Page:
Wing Chun: How an elective became a career

As a high school student in Manatee County, Topher Mowry ’07 signed up for an elective that would end up shaping the course of his life. We asked Mowry to share his story in the hope that it would inspire others to explore new paths.

Q: What ignited this unexpected fire in you?
I went to high school at Manatee School for the Arts in Palmetto. Unusually, Tae Kwon Do was offered as an elective, so I signed up. I fell in love with martial arts right away. This was a life-changing moment that has resulted in a decade of training and travel around the U.S. and Hong Kong.

Q: What style of martial arts do you practice?
I’ve been fortunate enough to try several styles over the years, including Shaolin Kung Fu and Tai Chi, but I really found my passion with Wing Chun Kung Fu. It was the style Bruce Lee learned under Grandmaster Yip Man. Wing Chun is fast and efficient, a deeply layered method of martial arts that will have the practitioner discovering something new for their whole life.

Q: What has Wing Chun taught you?
Undertaking any martial art requires significant time and dedication. It takes tenacity to show up every week for years on end. I don’t think I would have made it through college if it hadn’t been for the discipline of my martial arts training. It taught me I can achieve any goal no matter how tough it may seem. Wing Chun in particular has taught me how to simplify much of what I do in life and strip away excess trappings; I’ve become more straightforward and direct with my work, communications, and teaching.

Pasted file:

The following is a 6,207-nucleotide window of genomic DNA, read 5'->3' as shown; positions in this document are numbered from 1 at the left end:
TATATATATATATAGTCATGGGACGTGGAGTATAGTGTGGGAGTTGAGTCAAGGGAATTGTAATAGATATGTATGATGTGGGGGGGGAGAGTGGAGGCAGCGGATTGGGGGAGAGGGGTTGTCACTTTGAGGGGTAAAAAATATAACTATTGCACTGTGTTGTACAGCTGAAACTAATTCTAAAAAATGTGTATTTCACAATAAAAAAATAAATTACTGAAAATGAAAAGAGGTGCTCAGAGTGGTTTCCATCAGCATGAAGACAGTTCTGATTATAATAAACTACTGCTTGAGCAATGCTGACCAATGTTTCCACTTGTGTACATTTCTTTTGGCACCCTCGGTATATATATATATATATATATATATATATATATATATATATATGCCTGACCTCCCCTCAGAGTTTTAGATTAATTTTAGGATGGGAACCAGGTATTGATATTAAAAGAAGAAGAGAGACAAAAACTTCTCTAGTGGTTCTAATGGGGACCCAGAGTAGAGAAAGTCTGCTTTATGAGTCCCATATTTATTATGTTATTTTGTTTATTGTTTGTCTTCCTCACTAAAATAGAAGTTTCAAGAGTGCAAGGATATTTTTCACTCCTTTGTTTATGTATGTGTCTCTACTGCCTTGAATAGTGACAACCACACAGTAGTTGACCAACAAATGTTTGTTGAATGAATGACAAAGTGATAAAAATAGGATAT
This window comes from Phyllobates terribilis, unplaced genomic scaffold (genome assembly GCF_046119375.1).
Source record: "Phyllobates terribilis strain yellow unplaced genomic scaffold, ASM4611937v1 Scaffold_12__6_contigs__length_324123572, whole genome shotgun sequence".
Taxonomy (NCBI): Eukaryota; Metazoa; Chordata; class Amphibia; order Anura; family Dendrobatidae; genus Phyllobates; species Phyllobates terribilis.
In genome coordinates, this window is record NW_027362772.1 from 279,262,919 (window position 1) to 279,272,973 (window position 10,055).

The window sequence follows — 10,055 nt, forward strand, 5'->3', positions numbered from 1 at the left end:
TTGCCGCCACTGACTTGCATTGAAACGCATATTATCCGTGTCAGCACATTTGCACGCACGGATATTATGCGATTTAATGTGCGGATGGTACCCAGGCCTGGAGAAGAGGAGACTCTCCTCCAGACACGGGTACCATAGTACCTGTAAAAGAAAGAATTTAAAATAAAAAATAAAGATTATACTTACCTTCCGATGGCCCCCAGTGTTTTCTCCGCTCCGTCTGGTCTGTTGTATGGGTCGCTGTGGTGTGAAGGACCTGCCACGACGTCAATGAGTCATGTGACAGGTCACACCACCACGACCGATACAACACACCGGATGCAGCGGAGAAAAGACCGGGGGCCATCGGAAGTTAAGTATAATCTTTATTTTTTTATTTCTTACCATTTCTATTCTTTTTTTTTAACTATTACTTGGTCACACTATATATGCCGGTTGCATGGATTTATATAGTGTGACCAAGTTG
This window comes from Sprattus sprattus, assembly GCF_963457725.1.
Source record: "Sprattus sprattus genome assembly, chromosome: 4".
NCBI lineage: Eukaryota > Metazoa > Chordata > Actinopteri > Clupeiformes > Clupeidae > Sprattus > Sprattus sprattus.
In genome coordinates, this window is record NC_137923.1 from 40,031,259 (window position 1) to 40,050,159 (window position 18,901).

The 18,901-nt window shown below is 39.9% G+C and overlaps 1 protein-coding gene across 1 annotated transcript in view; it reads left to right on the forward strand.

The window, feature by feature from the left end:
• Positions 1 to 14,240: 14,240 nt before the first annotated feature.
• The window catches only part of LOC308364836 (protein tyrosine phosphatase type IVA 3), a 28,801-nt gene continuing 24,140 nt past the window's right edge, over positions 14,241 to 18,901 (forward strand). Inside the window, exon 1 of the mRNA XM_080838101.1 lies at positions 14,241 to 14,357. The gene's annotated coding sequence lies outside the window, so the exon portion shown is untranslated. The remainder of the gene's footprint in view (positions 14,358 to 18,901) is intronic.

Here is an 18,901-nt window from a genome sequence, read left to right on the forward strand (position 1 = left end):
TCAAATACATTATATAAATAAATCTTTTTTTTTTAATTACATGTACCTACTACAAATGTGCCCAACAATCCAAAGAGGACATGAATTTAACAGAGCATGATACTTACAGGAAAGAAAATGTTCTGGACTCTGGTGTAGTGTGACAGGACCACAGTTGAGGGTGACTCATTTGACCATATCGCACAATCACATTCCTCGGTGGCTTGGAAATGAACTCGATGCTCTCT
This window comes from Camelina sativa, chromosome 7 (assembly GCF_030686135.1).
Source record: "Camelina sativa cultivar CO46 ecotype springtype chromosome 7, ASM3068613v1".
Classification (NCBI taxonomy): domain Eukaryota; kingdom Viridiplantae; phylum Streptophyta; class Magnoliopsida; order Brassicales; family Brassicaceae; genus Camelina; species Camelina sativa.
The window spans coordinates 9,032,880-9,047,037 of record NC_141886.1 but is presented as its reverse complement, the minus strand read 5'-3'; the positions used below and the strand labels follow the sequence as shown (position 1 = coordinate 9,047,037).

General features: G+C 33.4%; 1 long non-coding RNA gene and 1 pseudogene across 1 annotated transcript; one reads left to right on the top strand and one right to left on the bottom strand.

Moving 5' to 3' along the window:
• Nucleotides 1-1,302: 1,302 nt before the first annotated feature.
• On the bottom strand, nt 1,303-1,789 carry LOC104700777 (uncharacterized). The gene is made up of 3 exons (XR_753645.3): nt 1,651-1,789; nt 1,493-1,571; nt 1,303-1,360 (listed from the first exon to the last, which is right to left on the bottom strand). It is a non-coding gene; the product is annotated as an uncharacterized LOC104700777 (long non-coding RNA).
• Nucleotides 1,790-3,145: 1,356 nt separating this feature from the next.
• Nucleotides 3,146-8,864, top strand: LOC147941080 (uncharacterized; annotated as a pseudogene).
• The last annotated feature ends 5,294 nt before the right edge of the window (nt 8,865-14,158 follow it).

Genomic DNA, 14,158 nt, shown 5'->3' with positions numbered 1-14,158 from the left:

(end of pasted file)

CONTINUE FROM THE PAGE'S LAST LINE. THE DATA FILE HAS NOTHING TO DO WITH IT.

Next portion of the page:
Q: How has Wing Chun shaped your professional life?
In my case, the teaching came organically. After about six years of training, I was asked to take over while my teacher, or sifu in Cantonese, took a break. From that point on, I kept teaching, adding classes, and updating curriculum. At this point. I’m only teaching Wing Chun part time. I’m hoping to expand that over the next few years.

Q: What would you tell someone who was new to martial arts?
It is not about you. Everyone comes to martial arts for different reasons. Some want to be good fighters, some want to learn self-defense, and some are just looking for a new hobby. All of them are looking for a community.

And, never stop your own learning. Just because you run a school doesn’t mean you can’t learn more about your style or teaching. Other instructors are not your competition; they are your colleagues. Treat them with respect, and you’ll be impressed with what you can learn.

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